12/19/2011 6:36:00 AM County officials relieved prisoner transfers, forced contributions may be nixed
PRESCOTT - Gov. Jan Brewer's announcement Thursday that she would pull two key items that shifted costs to counties out of the state's next budget is an early Christmas present to Yavapai County officials.
The two programs to be cut are a planned prisoner shift, in which inmates sentenced to a year or less would have been housed in county jails, at county expense, instead of state prisons, and a mandatory "contribution" to the state budget from Yavapai and four other counties' treasuries.
Arizona's fiscal outlook is improving, and Brewer said the state could handle the burden.
"When we see things turning around, it was very rewarding to me to come here to share some good news," said Brewer.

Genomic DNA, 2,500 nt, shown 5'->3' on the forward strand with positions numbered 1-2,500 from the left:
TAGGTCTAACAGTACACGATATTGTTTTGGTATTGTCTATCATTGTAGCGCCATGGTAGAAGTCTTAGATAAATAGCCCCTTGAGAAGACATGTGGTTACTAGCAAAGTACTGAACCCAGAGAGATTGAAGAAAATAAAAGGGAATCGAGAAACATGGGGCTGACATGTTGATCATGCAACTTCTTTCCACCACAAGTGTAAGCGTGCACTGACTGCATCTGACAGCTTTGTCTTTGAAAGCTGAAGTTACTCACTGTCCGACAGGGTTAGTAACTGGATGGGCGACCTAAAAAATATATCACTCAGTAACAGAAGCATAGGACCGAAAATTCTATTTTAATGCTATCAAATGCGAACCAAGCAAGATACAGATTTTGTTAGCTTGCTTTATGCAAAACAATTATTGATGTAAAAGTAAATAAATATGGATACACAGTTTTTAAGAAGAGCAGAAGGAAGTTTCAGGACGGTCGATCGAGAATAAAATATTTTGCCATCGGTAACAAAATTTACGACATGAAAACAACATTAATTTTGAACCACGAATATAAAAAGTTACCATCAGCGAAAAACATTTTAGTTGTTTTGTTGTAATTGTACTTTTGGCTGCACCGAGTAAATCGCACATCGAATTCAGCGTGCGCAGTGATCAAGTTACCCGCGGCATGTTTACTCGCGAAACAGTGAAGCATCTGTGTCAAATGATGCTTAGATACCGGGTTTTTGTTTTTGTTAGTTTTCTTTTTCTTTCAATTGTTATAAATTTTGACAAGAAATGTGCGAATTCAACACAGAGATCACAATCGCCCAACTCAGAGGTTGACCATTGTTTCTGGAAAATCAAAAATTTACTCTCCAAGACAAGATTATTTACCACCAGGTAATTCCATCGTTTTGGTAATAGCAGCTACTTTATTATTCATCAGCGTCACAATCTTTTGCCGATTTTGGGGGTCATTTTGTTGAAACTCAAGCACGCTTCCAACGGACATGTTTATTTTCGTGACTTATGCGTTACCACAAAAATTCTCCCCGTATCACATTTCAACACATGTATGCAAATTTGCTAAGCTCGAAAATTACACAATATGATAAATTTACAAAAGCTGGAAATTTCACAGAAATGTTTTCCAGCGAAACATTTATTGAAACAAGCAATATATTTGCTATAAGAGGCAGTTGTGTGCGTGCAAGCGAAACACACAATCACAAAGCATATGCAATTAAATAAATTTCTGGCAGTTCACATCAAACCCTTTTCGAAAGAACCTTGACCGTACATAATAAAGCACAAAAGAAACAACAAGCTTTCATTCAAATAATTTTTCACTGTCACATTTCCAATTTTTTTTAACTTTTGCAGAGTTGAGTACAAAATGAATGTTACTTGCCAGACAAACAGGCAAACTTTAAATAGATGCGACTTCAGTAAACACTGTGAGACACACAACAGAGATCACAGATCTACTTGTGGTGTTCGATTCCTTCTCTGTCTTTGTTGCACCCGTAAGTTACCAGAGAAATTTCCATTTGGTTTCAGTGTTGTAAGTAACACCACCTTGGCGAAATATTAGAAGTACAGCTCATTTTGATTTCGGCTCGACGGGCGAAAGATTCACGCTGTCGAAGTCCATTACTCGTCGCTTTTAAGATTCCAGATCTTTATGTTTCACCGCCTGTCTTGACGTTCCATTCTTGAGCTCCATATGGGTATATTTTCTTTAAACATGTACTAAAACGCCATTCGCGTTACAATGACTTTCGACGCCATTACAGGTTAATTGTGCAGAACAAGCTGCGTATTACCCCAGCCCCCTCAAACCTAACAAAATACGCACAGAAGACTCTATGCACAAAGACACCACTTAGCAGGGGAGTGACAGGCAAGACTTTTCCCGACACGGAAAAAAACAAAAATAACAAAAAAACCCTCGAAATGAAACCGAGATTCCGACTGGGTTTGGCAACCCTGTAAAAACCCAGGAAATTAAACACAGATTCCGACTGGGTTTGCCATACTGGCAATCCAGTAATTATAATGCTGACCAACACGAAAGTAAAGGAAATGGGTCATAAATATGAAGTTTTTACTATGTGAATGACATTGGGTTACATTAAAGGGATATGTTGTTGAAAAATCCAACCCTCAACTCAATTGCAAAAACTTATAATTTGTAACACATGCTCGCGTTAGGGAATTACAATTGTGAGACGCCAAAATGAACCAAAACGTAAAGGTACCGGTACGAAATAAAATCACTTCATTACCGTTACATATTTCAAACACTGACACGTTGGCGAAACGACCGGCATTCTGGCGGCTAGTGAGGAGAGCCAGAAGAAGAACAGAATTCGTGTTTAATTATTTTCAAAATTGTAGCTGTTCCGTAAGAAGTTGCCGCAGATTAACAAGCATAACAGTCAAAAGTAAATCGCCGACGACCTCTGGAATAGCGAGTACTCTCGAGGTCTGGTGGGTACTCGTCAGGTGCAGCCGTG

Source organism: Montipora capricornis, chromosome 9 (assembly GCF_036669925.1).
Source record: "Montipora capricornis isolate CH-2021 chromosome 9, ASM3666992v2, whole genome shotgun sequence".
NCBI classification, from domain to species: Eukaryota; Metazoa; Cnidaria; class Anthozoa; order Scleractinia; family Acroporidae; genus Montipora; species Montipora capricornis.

The contribution in particular has been a sore spot with Yavapai County officials. The county is essentially being punished for being solvent, said county Administrator Julie Ayers said in August: "Because we made the tough (fiscal) decisions" the state is taking funds.
Supervisors derided as a euphemism the term "contribution" because the state simply took the $1.4 million - the county had no choice - and gave nothing in return.
The prisoner shift could be problematic, said Ayers, because it has already been enacted into law, so legislative action will be needed to ensure that it doesn't take place in July.
The chairman of the Yavapai County Board of Supervisors, Tom Thurman (District 2), said he was pleased but warned that Brewer could propose whatever she wants; the Legislature still has to approve the budget.
"I am very happy with the governor, "Thurman said. He noted that three of the top legislative offices are held by people from Yavapai County, which made him hopeful about upcoming negotiations.
"They (the Legislature) have a (proposed) budget, too, and we go in there and battle it around," Brewer said.